14 Uncollected (11)
This is the collection that many of us know and love. There are 11 books in this series, which are simply linked by their titles and subject matter rather than a narrative. From truth-telling machines that backfire spectacularly, to competitions that are not all that they seem, readers will keep on reading until the surprising and funny endings.
15 Cabbage Patch (5)
Chris’ father tells him how babies are born, and Chris (naturally) explores the cabbage patch. He instantly becomes a father when he finds a green baby that holds its breath and turns purple if he puts it down. And that is just the beginning . . . Easy to read, but amusing for adults as well as children, the Cabbage Patch stories can be very helpful in convincing late readers that there is fun to be had with books.
16 Gizmo (4)
Stephen is pressured into stealing something, and it turns out to be a Gizmo. A Gizmo from outer space, no less. This particular Gizmo seems to bring Stephen very bad luck and simply refuses to be disposed of. In a series of disasters, Stephen has to deal with his guilt and find a way out of his predicament.
17 Diary of a Wimpy Kid (9)
Jeff Kinney’s blockbuster is simply told but marvellously concise in conveying the preoccupations, successes and failures (mostly failures) of a student embarking on the trial by fire that is modern secondary education. Kinney strikes a neat balance between empathy for the hapless narrator and making him a source of sometimes well-deserved ridicule. Most students have already come across this, but those new to books and reading should devour it quickly.
Ursula Le Guin
18 Earthsea (6)
This haunting and poetic trilogy evokes a world that exists as a psychological rather than physical landscape. With elemental imagery and a lyrical tone, Le Guin creates the culture that gives birth to the character of Ged, moving from undisciplined talent, through perilous journeys and finally to the deep choices of life. Though perhaps less well known than some of Le Guin’s other work, the distilled power of the Earthsea trilogy remains long after the reading is done.
19 Hainish (6)
The Hainish series explores what happens to the human race when long-distance space travel becomes a reality. Marooned by vast distances, but connected through the wonder of simultaneous communication, human evolution diverges in response to vastly different environments, but ever seeks home. The True Name of the Sun is perhaps the most readable and plot-twisting, while The Left Hand of Darkness is a science fiction classic (but too complex and explicit for younger readers).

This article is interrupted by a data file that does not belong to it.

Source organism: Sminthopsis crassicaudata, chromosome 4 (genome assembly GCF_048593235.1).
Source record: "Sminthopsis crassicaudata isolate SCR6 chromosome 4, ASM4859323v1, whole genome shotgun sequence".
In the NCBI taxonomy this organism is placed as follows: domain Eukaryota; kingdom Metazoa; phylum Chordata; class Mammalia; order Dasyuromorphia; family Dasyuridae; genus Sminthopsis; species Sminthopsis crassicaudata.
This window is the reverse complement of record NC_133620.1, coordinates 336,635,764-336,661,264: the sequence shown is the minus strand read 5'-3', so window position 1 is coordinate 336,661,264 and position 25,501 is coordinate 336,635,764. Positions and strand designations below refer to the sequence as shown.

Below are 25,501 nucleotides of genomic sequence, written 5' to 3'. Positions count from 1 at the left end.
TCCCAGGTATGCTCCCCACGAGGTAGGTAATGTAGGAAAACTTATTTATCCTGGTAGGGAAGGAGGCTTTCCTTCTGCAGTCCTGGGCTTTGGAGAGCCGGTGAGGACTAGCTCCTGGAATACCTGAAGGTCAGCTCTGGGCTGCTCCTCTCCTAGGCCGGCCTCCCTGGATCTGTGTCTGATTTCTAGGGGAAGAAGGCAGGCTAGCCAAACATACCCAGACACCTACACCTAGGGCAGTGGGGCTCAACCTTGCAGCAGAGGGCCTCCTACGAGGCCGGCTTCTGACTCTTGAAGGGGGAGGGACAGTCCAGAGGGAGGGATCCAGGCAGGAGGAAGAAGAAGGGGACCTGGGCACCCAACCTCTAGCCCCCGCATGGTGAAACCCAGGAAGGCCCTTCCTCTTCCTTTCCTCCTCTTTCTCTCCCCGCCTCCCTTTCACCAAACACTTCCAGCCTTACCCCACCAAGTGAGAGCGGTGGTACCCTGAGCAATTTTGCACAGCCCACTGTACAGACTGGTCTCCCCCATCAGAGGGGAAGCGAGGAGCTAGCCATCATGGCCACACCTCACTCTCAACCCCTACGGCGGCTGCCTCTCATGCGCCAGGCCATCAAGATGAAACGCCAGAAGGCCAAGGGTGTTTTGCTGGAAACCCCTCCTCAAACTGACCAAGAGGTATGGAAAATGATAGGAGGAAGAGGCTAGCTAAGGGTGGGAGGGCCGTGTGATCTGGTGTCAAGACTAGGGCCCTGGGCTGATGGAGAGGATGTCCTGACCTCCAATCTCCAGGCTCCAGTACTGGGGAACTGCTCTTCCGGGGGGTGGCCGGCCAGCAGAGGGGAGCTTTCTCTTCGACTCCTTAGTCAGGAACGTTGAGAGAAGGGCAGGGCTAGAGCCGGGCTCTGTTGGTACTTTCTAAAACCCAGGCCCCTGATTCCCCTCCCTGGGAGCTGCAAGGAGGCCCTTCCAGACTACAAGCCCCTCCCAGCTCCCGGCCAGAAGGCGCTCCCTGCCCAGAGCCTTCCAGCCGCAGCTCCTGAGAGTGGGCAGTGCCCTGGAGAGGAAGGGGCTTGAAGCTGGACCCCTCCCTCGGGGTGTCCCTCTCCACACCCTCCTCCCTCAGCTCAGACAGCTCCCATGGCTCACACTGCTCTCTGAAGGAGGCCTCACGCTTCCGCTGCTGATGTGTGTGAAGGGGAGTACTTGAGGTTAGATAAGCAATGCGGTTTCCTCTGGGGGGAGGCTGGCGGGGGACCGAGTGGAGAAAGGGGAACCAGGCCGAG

C S Lewis
20 The Chronicles of Narnia (7)
The series is familiar to many children now through the films – but the books are something else, woven with charm, the astonishing lucidity of Lewis’s imagination and his gift for allegory. Lessons about faithfulness, grace and human nature abound, along with medieval romanticism and a good dose of mid-20th century Englishness. Everyone has a different favourite novel in this series.
21 Dr Dolittle (14)
Doctor Dolittle’s fame is somewhat dimmed, and perhaps distorted by the 60s Disney film. But this charming evocation of an England now lost, populated by talking animals with personalities as lively and eccentric as their human counterparts, can still warm hearts. The fact that the stories began as letters from the trenches of World War One to Lofting’s young son makes the series particularly poignant.
Sheila K McCullagh
22 Buccaneers (8)
First published in the 1980s, this lively illustrated series chronicles the adventures of young Nick, who finds himself transported through the pages of a book into the realm of pirates, adventurers and, of course, buccaneers.